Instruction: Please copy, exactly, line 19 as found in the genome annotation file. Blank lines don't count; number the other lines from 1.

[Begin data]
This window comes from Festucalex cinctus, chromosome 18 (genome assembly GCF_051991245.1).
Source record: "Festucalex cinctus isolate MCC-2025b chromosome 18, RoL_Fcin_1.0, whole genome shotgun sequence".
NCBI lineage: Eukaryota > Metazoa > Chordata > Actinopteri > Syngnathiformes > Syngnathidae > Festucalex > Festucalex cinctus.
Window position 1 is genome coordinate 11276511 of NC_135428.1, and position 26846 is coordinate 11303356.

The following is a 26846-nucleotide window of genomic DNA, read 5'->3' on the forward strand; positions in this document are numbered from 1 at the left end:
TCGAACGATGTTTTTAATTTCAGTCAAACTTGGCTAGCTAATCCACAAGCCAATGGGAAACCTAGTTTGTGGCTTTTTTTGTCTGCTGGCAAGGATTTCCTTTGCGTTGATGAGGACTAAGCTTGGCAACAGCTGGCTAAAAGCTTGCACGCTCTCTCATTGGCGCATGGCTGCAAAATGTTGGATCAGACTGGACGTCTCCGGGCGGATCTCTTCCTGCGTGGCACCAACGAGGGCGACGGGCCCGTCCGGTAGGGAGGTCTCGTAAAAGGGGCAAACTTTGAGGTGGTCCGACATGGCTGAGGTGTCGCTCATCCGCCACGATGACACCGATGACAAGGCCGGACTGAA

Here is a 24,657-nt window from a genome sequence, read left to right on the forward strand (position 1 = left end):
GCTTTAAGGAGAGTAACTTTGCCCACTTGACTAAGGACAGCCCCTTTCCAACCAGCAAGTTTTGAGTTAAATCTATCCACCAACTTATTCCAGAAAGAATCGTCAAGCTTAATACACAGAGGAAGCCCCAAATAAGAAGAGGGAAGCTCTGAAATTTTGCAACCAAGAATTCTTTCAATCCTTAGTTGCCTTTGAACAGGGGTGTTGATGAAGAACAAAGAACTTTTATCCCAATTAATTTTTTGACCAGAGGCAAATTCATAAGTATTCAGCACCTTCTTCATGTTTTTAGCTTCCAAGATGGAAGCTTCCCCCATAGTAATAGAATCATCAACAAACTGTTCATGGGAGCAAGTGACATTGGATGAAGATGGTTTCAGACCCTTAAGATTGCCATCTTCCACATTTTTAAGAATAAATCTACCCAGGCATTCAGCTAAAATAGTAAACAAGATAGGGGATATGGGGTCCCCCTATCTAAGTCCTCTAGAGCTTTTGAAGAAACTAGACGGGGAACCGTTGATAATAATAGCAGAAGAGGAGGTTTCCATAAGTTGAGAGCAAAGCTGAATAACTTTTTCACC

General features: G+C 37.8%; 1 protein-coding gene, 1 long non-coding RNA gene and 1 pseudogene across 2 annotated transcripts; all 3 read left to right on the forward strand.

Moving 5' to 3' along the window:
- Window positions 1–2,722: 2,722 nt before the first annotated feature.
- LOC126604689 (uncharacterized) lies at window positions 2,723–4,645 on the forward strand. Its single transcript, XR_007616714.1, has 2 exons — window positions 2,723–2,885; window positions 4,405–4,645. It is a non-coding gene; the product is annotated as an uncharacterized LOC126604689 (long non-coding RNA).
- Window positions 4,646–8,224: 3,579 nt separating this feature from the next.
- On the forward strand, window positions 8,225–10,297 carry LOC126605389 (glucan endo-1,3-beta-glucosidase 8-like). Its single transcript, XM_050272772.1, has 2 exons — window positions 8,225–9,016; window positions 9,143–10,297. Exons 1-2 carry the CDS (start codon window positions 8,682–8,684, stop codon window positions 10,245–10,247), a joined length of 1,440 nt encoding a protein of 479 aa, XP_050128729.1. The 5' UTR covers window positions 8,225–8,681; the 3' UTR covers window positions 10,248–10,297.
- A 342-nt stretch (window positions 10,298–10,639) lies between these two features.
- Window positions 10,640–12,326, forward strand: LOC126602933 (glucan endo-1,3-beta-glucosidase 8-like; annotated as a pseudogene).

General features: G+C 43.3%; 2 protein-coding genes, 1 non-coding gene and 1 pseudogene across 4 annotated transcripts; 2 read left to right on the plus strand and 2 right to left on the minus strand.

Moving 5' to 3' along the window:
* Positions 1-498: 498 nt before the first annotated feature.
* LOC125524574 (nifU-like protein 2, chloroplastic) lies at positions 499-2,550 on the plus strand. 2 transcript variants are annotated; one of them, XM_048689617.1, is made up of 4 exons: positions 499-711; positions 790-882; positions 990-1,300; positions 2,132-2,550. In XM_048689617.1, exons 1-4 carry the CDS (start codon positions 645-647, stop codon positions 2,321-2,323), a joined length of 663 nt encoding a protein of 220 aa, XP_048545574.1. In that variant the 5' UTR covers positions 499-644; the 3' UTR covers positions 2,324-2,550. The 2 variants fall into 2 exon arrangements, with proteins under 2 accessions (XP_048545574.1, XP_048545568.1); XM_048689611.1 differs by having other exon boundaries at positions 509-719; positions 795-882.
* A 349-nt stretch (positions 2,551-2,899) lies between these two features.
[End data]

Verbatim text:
* Positions 1-498: 498 nt before the first annotated feature.